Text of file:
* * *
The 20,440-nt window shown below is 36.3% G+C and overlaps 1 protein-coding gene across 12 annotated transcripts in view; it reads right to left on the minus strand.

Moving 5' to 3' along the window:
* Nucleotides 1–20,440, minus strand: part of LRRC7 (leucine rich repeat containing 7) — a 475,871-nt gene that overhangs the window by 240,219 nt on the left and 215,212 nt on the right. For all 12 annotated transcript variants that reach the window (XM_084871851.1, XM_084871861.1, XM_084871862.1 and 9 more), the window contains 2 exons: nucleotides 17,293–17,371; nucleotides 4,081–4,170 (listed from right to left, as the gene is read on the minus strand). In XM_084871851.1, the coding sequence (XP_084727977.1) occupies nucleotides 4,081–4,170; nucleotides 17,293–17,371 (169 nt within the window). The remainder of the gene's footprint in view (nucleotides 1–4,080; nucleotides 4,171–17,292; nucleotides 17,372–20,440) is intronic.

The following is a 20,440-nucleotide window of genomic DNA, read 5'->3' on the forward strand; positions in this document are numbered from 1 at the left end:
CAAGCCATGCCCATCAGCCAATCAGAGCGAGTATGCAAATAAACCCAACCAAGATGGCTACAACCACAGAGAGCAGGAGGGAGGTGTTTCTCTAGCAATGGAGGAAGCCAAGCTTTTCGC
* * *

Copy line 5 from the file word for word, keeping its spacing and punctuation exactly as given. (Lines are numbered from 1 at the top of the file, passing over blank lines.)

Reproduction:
CAAGCCATGCCCATCAGCCAATCAGAGCGAGTATGCAAATAAACCCAACCAAGATGGCTACAACCACAGAGAGCAGGAGGGAGGTGTTTCTCTAGCAATGGAGGAAGCCAAGCTTTTCGC